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Do you believe we will make at least one major splash in free agency? -- Chris Fowler, CA
It depends what your definition of a splash is. Linval Joseph, Captain Munnerlyn, Terence Newman and Tom Johnson weren't considered "splashy" free agent signings over the last two years, but all four of made a profound impact on the team. I wouldn't be surprised to see the Vikings add a player or two who wind up making that kind of impact in 2016 and beyond, but I would be surprised to see the Vikings go on a spending splurge that has the media crowning them the winners of free agency. Usually, teams who make big headlines in free agency aren't winning big games in December and January.
I've read many times about the "take the best player available" theory. So does that mean if the best player available to us is another LB with a similar playing style as Anthony Barr that we would go after that player? Despite having issues with pass protection, for example? Can you help me understand why the "best player available" theory is better than filling needs? -- Arvind St Louis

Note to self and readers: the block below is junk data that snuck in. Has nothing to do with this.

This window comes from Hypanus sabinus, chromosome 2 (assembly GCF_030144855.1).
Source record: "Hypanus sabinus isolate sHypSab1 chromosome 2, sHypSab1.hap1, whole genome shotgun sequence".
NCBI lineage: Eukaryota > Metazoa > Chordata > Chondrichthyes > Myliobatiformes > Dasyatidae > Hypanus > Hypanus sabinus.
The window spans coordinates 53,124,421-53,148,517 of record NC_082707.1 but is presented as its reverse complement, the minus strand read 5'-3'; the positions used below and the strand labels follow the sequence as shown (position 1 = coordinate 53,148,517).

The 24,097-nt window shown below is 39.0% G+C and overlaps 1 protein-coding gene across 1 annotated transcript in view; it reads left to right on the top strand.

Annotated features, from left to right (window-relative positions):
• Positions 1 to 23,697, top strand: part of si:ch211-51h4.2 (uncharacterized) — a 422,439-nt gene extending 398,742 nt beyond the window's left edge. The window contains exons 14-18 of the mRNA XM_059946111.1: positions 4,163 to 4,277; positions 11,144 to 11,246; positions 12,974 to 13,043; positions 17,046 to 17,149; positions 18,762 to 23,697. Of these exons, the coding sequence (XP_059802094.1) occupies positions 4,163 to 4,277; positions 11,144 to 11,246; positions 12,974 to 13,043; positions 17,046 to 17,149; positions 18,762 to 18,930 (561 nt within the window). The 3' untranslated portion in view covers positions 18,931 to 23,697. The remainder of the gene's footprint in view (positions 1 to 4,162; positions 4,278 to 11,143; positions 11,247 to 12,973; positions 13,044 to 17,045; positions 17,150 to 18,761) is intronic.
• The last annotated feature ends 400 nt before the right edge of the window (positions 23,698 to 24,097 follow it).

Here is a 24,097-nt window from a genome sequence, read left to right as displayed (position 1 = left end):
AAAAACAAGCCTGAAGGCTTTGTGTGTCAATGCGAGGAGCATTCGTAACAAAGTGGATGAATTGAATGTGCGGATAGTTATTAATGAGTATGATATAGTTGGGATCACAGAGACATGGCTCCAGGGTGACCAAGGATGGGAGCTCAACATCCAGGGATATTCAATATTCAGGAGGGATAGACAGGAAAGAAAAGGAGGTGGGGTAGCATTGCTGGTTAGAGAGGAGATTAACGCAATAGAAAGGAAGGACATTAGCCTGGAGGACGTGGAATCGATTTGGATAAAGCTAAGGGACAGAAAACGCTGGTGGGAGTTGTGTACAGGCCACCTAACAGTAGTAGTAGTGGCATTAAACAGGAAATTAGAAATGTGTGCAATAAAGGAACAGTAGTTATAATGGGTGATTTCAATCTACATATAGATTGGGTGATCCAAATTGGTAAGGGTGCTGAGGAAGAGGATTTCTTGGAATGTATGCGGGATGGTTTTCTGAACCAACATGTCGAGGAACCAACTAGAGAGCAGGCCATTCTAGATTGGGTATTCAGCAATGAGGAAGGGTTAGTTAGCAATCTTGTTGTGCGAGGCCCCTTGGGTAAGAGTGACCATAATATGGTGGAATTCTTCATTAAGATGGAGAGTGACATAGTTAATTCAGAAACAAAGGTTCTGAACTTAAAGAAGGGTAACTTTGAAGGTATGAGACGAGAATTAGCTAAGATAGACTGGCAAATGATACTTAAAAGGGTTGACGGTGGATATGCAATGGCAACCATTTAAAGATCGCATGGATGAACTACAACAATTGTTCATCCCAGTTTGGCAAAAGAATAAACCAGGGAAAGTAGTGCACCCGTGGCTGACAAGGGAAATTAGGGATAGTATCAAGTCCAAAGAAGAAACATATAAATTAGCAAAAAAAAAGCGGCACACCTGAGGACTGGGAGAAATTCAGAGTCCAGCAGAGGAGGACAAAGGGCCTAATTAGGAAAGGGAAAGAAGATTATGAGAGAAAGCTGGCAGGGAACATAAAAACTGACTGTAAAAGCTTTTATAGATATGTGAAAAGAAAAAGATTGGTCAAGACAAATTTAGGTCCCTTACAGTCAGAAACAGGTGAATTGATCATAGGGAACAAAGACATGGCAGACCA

Although many dismiss it as cliché, the best player available philosophy is indeed what teams employ the vast majority of the time they select a player. I believe the disconnect between outsiders and those making decisions for teams manifests itself with the draft board. A draft board is not a vertical list of players numbered 1-350 (or however many prospects are eligible). A draft board is built horizontally, and more times than not there are multiple players with the same grade. Groups of players who've been given the same grade are called clusters, and players within those clusters may play the same position or there may be several at different positions. Players are ordered by way of priority within those clusters based on a number of factors and that order can even change once the draft starts based on depth of certain positions. Very often it happens where a team is on the clock and the highest graded player is actually a cluster of players and there are multiple positions within that cluster. At that point, you take a look at those players with the same grade and you factor in positional need, depth at that position relative to others in the draft, and many other factors. When you choose a player within that cluster, you are taking a player with the best available grade. The best player available philosophy stands the test of time because it leads to a quality player being selected rather than a player who may not be as good but he plays a position that has been identified as a need to he gets the nod anyway. What a team doesn't want to do is pass on a guy who goes on to be an All-Pro at one position in favor of a player who turns out to be just an average talent but he played a position of need at the time. Needs change very quickly in this League, but what doesn't change is that having as many good players on your roster, regardless of need, helps your team win games.